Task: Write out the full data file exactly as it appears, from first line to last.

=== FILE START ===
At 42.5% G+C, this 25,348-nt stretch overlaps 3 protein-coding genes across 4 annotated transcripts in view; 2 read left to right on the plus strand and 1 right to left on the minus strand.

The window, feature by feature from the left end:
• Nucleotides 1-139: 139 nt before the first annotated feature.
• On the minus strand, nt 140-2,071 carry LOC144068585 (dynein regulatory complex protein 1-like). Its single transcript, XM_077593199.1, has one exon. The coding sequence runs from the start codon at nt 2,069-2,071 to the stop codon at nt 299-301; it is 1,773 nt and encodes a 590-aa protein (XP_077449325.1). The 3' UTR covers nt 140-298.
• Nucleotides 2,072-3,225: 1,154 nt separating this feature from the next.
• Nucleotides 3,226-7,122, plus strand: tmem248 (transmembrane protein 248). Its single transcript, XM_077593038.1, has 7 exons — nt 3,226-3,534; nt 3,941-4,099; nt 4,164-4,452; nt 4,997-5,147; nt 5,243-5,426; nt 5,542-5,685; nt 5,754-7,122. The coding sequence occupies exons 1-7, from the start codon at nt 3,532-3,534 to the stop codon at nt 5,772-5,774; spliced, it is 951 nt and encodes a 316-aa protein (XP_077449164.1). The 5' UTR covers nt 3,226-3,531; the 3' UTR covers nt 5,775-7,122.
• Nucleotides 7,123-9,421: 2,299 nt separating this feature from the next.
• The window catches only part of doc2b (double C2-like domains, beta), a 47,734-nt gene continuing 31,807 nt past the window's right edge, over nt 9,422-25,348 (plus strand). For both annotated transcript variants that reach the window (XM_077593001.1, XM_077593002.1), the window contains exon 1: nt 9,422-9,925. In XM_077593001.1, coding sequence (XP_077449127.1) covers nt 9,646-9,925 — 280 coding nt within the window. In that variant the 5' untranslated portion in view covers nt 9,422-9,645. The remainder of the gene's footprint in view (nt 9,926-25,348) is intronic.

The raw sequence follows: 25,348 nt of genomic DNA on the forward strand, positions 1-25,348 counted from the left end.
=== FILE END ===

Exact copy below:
At 42.5% G+C, this 25,348-nt stretch overlaps 3 protein-coding genes across 4 annotated transcripts in view; 2 read left to right on the plus strand and 1 right to left on the minus strand.

The window, feature by feature from the left end:
• Nucleotides 1-139: 139 nt before the first annotated feature.
• On the minus strand, nt 140-2,071 carry LOC144068585 (dynein regulatory complex protein 1-like). Its single transcript, XM_077593199.1, has one exon. The coding sequence runs from the start codon at nt 2,069-2,071 to the stop codon at nt 299-301; it is 1,773 nt and encodes a 590-aa protein (XP_077449325.1). The 3' UTR covers nt 140-298.
• Nucleotides 2,072-3,225: 1,154 nt separating this feature from the next.
• Nucleotides 3,226-7,122, plus strand: tmem248 (transmembrane protein 248). Its single transcript, XM_077593038.1, has 7 exons — nt 3,226-3,534; nt 3,941-4,099; nt 4,164-4,452; nt 4,997-5,147; nt 5,243-5,426; nt 5,542-5,685; nt 5,754-7,122. The coding sequence occupies exons 1-7, from the start codon at nt 3,532-3,534 to the stop codon at nt 5,772-5,774; spliced, it is 951 nt and encodes a 316-aa protein (XP_077449164.1). The 5' UTR covers nt 3,226-3,531; the 3' UTR covers nt 5,775-7,122.
• Nucleotides 7,123-9,421: 2,299 nt separating this feature from the next.
• The window catches only part of doc2b (double C2-like domains, beta), a 47,734-nt gene continuing 31,807 nt past the window's right edge, over nt 9,422-25,348 (plus strand). For both annotated transcript variants that reach the window (XM_077593001.1, XM_077593002.1), the window contains exon 1: nt 9,422-9,925. In XM_077593001.1, coding sequence (XP_077449127.1) covers nt 9,646-9,925 — 280 coding nt within the window. In that variant the 5' untranslated portion in view covers nt 9,422-9,645. The remainder of the gene's footprint in view (nt 9,926-25,348) is intronic.

The raw sequence follows: 25,348 nt of genomic DNA on the forward strand, positions 1-25,348 counted from the left end.